It was a late-life détente between the playwright and his younger novelist friend, and it took a lot of pride swallowing to write. In July 1978, Truman Capote was being raked over the coals in the media for his hard-drinking lifestyle. Though he’d insulted his old friend, playwright Tennessee Williams, Williams chose to overlook past mistakes and write his friend with tenderness and sympathy, so much so that it made him self-conscious. In less than five years, both luminaries would be dead, and the letter bolstered their status as allies.
With much in common—Southern, literary, gay, fodder for paparazzi—Capote’s and Williams’s lives converged in letters, travel itineraries, tabloids and frequent feuds. But their admiration and affinity lasted much of their lives. Lisa Immordino Vreeland’s new side-by-side documentary, Truman and Tennessee: An Intimate Conversation—showing this week as part of Brooklyn Public Library’s LitFilm—eloquently captures these convergences in the writers’ own unmistakable voices.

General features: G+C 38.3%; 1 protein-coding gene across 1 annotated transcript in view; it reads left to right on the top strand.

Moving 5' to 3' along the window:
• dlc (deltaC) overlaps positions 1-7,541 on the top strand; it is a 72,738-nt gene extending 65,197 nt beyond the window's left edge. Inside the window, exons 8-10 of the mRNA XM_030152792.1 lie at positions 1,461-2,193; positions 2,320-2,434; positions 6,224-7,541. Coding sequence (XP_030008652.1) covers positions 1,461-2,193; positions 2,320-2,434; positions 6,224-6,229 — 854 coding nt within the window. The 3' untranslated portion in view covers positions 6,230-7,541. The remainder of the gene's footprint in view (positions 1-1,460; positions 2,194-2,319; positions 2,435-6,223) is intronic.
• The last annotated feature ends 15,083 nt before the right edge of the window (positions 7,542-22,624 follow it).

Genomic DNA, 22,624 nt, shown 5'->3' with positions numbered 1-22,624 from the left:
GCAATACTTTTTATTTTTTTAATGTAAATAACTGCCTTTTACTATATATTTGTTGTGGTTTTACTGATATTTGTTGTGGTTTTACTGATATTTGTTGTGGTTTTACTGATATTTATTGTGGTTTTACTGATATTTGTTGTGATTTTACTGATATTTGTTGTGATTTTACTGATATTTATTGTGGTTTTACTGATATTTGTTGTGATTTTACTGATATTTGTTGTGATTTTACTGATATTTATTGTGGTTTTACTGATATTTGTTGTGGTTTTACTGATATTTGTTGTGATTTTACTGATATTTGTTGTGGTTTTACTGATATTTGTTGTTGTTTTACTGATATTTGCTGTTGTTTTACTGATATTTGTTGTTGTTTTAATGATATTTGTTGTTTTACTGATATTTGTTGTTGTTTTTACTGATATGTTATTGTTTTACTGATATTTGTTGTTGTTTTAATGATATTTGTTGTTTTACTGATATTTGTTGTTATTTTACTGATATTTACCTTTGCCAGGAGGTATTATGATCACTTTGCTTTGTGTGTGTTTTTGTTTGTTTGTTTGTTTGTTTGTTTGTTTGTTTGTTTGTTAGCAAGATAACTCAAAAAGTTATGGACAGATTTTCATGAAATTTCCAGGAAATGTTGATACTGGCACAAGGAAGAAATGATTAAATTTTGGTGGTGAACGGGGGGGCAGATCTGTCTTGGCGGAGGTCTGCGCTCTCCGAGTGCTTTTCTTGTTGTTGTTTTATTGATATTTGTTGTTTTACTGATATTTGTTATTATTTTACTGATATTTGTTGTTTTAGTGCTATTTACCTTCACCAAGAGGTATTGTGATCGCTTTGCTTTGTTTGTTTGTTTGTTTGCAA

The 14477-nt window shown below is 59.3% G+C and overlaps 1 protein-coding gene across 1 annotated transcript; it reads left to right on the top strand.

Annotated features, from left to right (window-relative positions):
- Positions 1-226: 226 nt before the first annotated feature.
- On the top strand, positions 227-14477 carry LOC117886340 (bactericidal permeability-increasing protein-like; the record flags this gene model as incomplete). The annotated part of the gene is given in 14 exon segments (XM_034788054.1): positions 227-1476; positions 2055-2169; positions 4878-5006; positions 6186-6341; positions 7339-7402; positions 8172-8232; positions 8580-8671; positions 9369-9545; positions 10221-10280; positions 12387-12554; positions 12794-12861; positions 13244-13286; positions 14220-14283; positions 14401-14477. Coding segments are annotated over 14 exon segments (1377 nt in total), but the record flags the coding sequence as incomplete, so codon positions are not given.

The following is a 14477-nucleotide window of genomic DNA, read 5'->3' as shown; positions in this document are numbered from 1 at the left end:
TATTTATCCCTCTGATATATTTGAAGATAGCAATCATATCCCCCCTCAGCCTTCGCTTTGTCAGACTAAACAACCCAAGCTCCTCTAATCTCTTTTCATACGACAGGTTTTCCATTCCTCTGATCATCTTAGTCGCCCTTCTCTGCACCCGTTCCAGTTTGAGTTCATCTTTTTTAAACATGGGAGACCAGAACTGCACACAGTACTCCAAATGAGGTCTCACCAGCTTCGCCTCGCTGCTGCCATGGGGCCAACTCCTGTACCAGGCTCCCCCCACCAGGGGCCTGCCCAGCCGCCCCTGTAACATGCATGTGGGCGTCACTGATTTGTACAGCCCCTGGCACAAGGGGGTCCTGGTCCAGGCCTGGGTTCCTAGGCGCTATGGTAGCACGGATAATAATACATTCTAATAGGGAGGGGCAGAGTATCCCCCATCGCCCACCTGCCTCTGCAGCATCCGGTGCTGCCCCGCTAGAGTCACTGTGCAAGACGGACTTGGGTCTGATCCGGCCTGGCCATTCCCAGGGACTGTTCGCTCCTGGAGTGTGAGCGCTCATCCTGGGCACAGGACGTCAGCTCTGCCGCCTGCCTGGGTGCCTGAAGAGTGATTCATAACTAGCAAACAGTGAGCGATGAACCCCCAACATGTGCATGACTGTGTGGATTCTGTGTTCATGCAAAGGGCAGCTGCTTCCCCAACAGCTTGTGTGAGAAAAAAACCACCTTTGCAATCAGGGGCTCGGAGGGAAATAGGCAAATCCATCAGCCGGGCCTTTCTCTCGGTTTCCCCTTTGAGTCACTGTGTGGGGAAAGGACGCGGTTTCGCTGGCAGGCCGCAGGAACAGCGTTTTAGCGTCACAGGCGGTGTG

Scouring their media appearances, including uncannily similar interviews with British journalist David Frost, and their letters and other writings, the film is a moving account of two literary and human sensibilities that developed in tandem, with roles vacillating between the familial-avuncular and frenemy-competitive.
The following letter, courtesy of The University of the South and special thanks to Donna L. Pierce and Thomas Keith, offers a sampling of that relationship on the occasion of LitFilm’s opening this week. Truman and Tennessee, featuring a talkback with Immordino, closes the festival that also offers films on Hemingway, N. Scott and Jill Momaday, August Wilson, Ta-Nehisi Coates, Amy Tan, Hannah Arendt and others.